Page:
Upon a nutrient challenge, L-cells produce glucagon-like peptide 1 (GLP-1), a powerful stimulant of insulin release. Strategies to augment endogenous GLP-1 production include promoting L-cell differentiation and increasing L-cell number. Here we present a novel in vitro platform to generate functional L-cells from 3D cultures of mouse and human intestinal crypts. We show that short-chain fatty acids (SCFAs) selectively increase the number of L-cells resulting in an elevation of GLP-1 release. This is accompanied by up-regulation of transcription factors, associated with the endocrine lineage of intestinal stem cell development. Thus, our platform allows us to study and modulate the development of L-cells in mouse and human crypts as a potential basis for novel therapeutic strategies in type 2 diabetes. PMID:24130334

  4. Intestinal steroidogenesis.

    PubMed

    Bouguen, Guillaume; Dubuquoy, Laurent; Desreumaux, Pierre; Brunner, Thomas; Bertin, Benjamin

    2015-11-01

    Steroids are fundamental hormones that control a wide variety of physiological processes such as metabolism, immune functions, and sexual characteristics. Historically, steroid synthesis was considered a function restricted to the adrenals and the gonads. In the past 20 years, a significant number of studies have demonstrated that steroids could also be synthesized or metabolized by other organs. According to these studies, the intestine appears to be a major source of de novo produced glucocorticoids as well as a tissue capable of producing and metabolizing sex steroids. This finding is based on the detection of steroidogenic enzyme expression as well as the presence of bioactive steroids in both the rodent and human gut. Within the intestinal mucosa, the intestinal epithelial cell layer is one of the main cellular sources of steroids. Glucocorticoid synthesis regulation in the intestinal epithelial cells is unique in that it does not involve the classical positive regulator steroidogenic factor-1 (SF-1) but a closely related homolog, namely the liver receptor homolog-1 (LRH-1). This local production of immunoregulatory glucocorticoids contributes to intestinal homeostasis and has been linked to pathophysiology of inflammatory bowel diseases. Intestinal epithelial cells also possess the ability to metabolize sex steroids, notably estrogen; this mechanism may impact colorectal cancer development. In this review, we contextualize and discuss what is known about intestinal steroidogenesis and regulation as well as the key role these functions play both in physiological and pathological conditions. PMID:25560486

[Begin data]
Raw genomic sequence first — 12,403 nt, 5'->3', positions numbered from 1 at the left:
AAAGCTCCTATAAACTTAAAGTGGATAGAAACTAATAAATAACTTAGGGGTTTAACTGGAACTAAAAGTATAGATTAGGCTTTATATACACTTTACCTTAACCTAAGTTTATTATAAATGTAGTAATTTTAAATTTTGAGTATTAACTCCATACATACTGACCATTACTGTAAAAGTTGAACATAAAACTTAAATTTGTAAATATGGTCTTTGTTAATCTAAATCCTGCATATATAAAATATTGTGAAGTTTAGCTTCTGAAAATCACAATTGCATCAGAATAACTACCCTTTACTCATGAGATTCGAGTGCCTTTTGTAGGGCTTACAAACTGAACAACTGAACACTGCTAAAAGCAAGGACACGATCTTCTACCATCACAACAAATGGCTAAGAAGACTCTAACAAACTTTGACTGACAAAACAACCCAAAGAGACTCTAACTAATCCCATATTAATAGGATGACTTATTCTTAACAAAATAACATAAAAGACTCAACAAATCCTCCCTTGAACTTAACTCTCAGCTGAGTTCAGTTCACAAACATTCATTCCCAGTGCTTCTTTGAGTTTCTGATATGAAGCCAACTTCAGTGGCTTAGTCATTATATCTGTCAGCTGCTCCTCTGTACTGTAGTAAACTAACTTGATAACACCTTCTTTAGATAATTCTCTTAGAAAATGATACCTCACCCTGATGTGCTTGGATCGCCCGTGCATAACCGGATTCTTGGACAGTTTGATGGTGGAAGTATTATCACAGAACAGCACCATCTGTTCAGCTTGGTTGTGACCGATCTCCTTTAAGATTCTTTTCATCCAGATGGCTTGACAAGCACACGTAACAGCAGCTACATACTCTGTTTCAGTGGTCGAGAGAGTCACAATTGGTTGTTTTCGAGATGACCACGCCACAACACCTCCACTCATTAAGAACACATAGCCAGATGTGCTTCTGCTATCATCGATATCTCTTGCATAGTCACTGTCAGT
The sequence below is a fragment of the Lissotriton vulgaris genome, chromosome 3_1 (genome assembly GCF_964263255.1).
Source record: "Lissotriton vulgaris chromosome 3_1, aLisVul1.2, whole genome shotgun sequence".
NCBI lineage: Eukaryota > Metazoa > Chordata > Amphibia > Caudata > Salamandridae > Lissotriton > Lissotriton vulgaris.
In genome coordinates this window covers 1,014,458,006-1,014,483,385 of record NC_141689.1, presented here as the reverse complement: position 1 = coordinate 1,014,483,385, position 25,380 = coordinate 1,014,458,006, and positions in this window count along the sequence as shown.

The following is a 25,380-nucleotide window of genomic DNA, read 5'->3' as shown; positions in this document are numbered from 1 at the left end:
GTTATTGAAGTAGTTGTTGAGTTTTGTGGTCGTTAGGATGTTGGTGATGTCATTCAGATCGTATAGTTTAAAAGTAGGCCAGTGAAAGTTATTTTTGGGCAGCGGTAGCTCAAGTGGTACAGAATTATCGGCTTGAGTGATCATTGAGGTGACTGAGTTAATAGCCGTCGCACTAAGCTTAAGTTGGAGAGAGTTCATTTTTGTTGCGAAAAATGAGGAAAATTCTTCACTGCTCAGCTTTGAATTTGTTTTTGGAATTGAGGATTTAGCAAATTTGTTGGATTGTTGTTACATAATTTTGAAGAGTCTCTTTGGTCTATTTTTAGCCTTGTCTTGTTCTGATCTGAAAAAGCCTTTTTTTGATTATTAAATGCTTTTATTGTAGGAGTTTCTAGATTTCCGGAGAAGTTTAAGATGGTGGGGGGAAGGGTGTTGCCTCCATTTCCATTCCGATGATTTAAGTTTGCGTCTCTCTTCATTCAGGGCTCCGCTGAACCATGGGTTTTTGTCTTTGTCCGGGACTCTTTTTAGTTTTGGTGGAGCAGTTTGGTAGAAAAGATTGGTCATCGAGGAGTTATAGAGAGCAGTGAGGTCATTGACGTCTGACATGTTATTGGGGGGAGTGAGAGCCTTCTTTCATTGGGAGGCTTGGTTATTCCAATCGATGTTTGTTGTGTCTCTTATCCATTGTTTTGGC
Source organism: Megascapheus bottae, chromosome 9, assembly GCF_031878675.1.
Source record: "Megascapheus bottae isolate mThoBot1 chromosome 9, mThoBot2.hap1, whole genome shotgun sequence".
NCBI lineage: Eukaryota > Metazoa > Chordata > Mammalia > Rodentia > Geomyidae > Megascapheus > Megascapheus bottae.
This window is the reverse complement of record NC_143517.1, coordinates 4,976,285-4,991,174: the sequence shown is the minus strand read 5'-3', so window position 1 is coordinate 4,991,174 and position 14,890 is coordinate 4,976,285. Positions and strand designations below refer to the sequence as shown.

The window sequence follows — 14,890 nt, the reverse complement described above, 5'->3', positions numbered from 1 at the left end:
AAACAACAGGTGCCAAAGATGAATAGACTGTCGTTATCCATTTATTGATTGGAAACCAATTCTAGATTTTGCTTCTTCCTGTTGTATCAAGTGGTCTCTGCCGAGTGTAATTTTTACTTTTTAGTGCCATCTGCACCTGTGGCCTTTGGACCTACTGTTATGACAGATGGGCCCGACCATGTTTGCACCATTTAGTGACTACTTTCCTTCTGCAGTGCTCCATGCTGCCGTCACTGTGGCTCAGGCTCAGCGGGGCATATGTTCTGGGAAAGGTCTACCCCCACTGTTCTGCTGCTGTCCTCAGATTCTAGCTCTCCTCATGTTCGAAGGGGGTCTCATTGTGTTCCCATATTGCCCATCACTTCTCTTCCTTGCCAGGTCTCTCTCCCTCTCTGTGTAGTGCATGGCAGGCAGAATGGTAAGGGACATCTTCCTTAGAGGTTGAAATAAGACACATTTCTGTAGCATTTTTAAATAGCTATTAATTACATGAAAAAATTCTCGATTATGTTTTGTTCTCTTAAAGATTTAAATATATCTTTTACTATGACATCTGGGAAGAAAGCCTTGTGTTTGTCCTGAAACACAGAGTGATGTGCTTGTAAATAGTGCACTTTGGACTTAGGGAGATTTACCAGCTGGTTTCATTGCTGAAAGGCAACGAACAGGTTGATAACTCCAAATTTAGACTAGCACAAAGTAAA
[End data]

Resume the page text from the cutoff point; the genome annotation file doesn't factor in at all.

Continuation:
5. Radioprotection and Cell Cycle Arrest of Intestinal Epithelial Cells by Darinaparsin, a Tumor Radiosensitizer

    SciTech Connect

    Tian, Junqiang; Doi, Hiroshi; Saar, Matthias; Santos, Jennifer; Li, Xuejun; Peehl, Donna M.; Knox, Susan J.

    2013-12-01

    Purpose: It was recently reported that the organic arsenic compound darinaparsin (DPS) is a cytotoxin and radiosensitizer of tumor cells in vitro and in subcutaneous xenograft tumors. Surprisingly, it was also found that DPS protects normal intestinal crypt epithelial cells (CECs) from clonogenic death after ionizing radiation (IR). Here we tested the DPS radiosensitizing effect in a clinically relevant model of prostate cancer and explored the radioprotective effect and mechanism of DPS on CECs. Methods and Materials: The radiation modification effect of DPS was tested in a mouse model of orthotopic xenograft prostate cancer and of IR-induced acute gastrointestinal syndrome. The effect of DPS on CEC DNA damage and DNA damage responses was determined by immunohistochemistry. Results: In the mouse model of IR-induced gastrointestinal syndrome, DPS treatment before IR accelerated recovery from body weight loss and increased animal survival. DPS decreased post-IR DNA damage and cell death, suggesting that the radioprotective effect was mediated by enhanced DNA damage repair. Shortly after DPS injection, significant cell cycle arrest was observed in CECs at both G1/S and G2/M checkpoints, which was accompanied by the activation of cell cycle inhibitors p21 and growth arrest and DNA-damage-inducible protein 45 alpha (GADD45A). Further investigation revealed that DPS activated ataxia telangiectasia mutated (ATM), an important inducer of DNA damage repair and cell cycle arrest. Conclusions: DPS selectively radioprotected normal intestinal CECs and sensitized prostate cancer cells in a clinically relevant model. This effect may be, at least in part, mediated by DNA damage response activation and has the potential to significantly increase the therapeutic index of radiation therapy.

  6. Protective effects of carvacrol and pomegranate against methotrexate-induced intestinal damage in rats

    PubMed Central